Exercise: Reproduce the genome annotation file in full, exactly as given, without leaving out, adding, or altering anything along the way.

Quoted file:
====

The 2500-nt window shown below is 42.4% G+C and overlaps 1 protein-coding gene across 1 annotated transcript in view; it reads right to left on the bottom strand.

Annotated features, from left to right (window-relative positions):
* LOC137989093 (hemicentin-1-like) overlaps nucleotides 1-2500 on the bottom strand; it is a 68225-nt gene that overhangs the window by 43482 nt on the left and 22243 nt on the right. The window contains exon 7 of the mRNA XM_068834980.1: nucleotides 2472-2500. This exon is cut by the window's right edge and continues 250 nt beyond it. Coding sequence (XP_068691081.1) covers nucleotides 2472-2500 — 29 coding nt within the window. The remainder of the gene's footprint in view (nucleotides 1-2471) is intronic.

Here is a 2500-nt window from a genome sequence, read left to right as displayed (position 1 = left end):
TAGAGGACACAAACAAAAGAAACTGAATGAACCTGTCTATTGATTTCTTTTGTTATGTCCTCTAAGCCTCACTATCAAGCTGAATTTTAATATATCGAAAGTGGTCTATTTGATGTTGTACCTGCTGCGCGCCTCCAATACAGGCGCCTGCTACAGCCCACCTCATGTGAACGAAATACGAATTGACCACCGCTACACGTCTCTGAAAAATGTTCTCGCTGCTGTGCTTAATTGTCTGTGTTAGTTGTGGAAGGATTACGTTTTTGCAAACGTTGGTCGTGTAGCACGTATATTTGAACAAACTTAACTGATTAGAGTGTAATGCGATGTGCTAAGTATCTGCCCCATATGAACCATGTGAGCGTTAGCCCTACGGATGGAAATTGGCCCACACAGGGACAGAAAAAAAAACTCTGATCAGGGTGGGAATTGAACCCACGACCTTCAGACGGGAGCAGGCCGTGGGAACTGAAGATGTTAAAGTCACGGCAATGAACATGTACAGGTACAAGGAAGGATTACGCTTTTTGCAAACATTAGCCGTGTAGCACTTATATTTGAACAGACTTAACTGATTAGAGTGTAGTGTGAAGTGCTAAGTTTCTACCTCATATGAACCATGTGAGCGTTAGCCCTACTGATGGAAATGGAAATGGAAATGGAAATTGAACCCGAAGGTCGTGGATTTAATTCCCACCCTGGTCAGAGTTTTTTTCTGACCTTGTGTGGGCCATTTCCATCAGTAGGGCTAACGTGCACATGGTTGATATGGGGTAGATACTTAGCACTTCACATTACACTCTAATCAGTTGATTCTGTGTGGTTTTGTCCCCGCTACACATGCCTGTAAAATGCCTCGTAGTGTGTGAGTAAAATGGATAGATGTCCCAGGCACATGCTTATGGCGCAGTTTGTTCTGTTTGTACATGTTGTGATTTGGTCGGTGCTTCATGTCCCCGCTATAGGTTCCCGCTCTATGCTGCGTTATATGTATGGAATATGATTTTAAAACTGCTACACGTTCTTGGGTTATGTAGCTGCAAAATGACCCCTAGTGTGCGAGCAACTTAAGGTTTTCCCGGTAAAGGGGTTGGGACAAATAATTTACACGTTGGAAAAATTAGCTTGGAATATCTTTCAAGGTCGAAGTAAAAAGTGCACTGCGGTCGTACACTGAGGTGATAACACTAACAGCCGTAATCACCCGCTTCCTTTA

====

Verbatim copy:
The 2500-nt window shown below is 42.4% G+C and overlaps 1 protein-coding gene across 1 annotated transcript in view; it reads right to left on the bottom strand.

Annotated features, from left to right (window-relative positions):
* LOC137989093 (hemicentin-1-like) overlaps nucleotides 1-2500 on the bottom strand; it is a 68225-nt gene that overhangs the window by 43482 nt on the left and 22243 nt on the right. The window contains exon 7 of the mRNA XM_068834980.1: nucleotides 2472-2500. This exon is cut by the window's right edge and continues 250 nt beyond it. Coding sequence (XP_068691081.1) covers nucleotides 2472-2500 — 29 coding nt within the window. The remainder of the gene's footprint in view (nucleotides 1-2471) is intronic.

Here is a 2500-nt window from a genome sequence, read left to right as displayed (position 1 = left end):
TAGAGGACACAAACAAAAGAAACTGAATGAACCTGTCTATTGATTTCTTTTGTTATGTCCTCTAAGCCTCACTATCAAGCTGAATTTTAATATATCGAAAGTGGTCTATTTGATGTTGTACCTGCTGCGCGCCTCCAATACAGGCGCCTGCTACAGCCCACCTCATGTGAACGAAATACGAATTGACCACCGCTACACGTCTCTGAAAAATGTTCTCGCTGCTGTGCTTAATTGTCTGTGTTAGTTGTGGAAGGATTACGTTTTTGCAAACGTTGGTCGTGTAGCACGTATATTTGAACAAACTTAACTGATTAGAGTGTAATGCGATGTGCTAAGTATCTGCCCCATATGAACCATGTGAGCGTTAGCCCTACGGATGGAAATTGGCCCACACAGGGACAGAAAAAAAAACTCTGATCAGGGTGGGAATTGAACCCACGACCTTCAGACGGGAGCAGGCCGTGGGAACTGAAGATGTTAAAGTCACGGCAATGAACATGTACAGGTACAAGGAAGGATTACGCTTTTTGCAAACATTAGCCGTGTAGCACTTATATTTGAACAGACTTAACTGATTAGAGTGTAGTGTGAAGTGCTAAGTTTCTACCTCATATGAACCATGTGAGCGTTAGCCCTACTGATGGAAATGGAAATGGAAATGGAAATTGAACCCGAAGGTCGTGGATTTAATTCCCACCCTGGTCAGAGTTTTTTTCTGACCTTGTGTGGGCCATTTCCATCAGTAGGGCTAACGTGCACATGGTTGATATGGGGTAGATACTTAGCACTTCACATTACACTCTAATCAGTTGATTCTGTGTGGTTTTGTCCCCGCTACACATGCCTGTAAAATGCCTCGTAGTGTGTGAGTAAAATGGATAGATGTCCCAGGCACATGCTTATGGCGCAGTTTGTTCTGTTTGTACATGTTGTGATTTGGTCGGTGCTTCATGTCCCCGCTATAGGTTCCCGCTCTATGCTGCGTTATATGTATGGAATATGATTTTAAAACTGCTACACGTTCTTGGGTTATGTAGCTGCAAAATGACCCCTAGTGTGCGAGCAACTTAAGGTTTTCCCGGTAAAGGGGTTGGGACAAATAATTTACACGTTGGAAAAATTAGCTTGGAATATCTTTCAAGGTCGAAGTAAAAAGTGCACTGCGGTCGTACACTGAGGTGATAACACTAACAGCCGTAATCACCCGCTTCCTTTA